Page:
President Barack Obama wrote and published his own tweet today on the @BarackObama Twitter account, asking the American public to “Call. Email. Tweet.” their representatives in Congress to “#compromise” on the solution raising the debt ceiling.
“The time for putting party first is over. If you want to see a bipartisan #compromise, let Congress know. Call. Email. Tweet. —BO,” the tweet reads.
Earlier this week, Obama caused a complete jam of the House of Representatives phone lines after he asked citizens to phone their representatives about the debt ceiling standoff. At the time of this writing, Twitter is still up and running.
Also this week, someone behind the @WhiteHouse Twitter feed rickrolled Twitter user David Wiggs, a surprisingly in-touch move that’s sure to win over at least a few constituents come 2012.
Last month, the president’s reelection campaign, Obama for America, announced (via Twitter, of course) that Obama would be “regularly” posting his own tweets. Any tweet written by the commander-in-chief himself would be signed “—BO.” This debt ceiling tweet is the fist Obama has written himself since that announcement.
While Obama may not have time to regularly send off 140-character thoughts about the state of the union, it’s clear that the microblogging service has become an important tool for getting the president’s word out on the campaign trail.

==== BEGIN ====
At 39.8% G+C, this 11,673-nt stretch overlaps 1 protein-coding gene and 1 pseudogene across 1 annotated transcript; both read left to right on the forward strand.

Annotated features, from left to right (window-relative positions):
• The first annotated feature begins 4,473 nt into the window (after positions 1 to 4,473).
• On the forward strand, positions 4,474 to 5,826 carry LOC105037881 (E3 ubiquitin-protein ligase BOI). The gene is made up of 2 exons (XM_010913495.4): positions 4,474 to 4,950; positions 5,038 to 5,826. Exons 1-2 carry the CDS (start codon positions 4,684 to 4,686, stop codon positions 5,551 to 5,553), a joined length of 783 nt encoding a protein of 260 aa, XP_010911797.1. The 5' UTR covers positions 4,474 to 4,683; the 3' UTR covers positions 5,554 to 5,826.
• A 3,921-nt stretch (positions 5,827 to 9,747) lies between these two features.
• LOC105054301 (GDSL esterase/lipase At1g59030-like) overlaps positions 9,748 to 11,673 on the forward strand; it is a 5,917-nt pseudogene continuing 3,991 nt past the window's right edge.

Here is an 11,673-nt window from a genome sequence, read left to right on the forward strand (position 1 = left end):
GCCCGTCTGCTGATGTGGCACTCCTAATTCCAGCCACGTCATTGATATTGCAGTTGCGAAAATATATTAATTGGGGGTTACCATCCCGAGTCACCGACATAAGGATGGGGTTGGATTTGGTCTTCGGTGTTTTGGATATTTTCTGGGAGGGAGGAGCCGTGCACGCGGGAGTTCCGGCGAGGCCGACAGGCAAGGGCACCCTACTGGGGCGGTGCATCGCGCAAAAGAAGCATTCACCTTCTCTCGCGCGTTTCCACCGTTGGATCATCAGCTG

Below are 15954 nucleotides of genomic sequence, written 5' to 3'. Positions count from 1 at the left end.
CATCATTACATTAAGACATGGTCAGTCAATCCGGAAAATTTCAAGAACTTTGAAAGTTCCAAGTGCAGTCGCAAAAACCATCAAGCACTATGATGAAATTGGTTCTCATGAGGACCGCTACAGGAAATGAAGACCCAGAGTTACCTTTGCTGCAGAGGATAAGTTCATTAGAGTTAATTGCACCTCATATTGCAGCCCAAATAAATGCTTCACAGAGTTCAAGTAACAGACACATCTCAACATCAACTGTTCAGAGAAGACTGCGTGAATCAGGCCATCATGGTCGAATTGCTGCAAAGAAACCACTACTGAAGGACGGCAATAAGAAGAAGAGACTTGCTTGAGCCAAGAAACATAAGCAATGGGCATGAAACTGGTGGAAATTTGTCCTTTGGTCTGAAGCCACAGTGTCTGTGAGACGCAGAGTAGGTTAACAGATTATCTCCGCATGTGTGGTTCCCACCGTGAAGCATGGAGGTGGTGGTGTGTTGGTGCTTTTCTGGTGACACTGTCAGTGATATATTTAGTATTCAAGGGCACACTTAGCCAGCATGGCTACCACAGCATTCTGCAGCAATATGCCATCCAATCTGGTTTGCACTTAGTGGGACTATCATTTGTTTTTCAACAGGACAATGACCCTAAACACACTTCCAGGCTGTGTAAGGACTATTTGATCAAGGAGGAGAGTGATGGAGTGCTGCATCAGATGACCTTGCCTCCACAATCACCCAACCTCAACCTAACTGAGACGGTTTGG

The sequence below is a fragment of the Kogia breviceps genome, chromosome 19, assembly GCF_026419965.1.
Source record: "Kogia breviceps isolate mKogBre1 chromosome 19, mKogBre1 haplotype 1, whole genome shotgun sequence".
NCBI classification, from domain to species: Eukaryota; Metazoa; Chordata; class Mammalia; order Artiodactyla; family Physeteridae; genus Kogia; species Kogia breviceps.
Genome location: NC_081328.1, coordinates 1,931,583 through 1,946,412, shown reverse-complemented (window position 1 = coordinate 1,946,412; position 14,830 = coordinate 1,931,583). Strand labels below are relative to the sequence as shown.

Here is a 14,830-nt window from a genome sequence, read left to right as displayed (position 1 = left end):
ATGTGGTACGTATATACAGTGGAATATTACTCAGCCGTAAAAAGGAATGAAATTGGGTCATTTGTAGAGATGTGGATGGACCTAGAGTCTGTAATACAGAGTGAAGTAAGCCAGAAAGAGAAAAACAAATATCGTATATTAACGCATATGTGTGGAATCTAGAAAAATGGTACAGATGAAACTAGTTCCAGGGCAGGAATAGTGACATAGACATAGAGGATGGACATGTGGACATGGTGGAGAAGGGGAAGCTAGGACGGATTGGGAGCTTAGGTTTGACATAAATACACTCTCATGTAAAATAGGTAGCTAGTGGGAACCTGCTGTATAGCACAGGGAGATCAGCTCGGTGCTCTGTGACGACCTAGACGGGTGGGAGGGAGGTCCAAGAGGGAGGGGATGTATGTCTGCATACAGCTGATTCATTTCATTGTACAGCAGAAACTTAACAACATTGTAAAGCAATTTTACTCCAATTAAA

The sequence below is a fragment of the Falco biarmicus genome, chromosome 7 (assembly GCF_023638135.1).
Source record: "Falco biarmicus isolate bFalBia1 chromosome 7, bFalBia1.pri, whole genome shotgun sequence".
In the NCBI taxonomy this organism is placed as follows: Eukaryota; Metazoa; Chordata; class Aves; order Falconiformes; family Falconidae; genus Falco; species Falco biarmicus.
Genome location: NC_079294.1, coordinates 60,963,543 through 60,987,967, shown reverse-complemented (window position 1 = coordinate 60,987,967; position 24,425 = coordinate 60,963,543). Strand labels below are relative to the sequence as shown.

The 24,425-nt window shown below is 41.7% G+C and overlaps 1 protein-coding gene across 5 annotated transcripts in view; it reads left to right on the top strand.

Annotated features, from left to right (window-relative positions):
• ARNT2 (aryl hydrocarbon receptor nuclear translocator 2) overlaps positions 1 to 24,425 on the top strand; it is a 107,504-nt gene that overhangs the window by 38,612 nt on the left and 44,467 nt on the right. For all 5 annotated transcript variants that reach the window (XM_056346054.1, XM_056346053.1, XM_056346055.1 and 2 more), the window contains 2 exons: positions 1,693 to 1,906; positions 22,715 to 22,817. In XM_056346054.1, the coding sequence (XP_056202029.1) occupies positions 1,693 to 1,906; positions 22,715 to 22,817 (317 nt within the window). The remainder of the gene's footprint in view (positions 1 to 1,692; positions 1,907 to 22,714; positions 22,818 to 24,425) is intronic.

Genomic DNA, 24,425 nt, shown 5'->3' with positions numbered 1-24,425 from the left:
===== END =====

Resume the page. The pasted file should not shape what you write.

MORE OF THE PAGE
Earlier this month, President Obama held the first ever “town hall meeting” on Twitter. Approximately 169,395 tweets were submitted with the pre-ordained “#askobama” hashtag. (About 36 percent of these were spam.) Obama then answered a selection of these questions live at the White House. Some of the questions, chosen by Twitter’s Jack Dorsey, who played the role of moderator, came in live, and the president answered the questions on the fly.
Prior to the Twitter town hall, Obama held another first for social media: a town hall meeting at Facebook headquarters in Palo Alto, CA, which was broadcast exclusively on the social network.
Twitter is currently growing at an average rate of about 460,000 new accounts created every day, according to the company blog. Despite the impressive growth and unique ability to connect people with one another, the company is still toying with ways to generate revenue. Perhaps the Obama bump might help set things on the right path.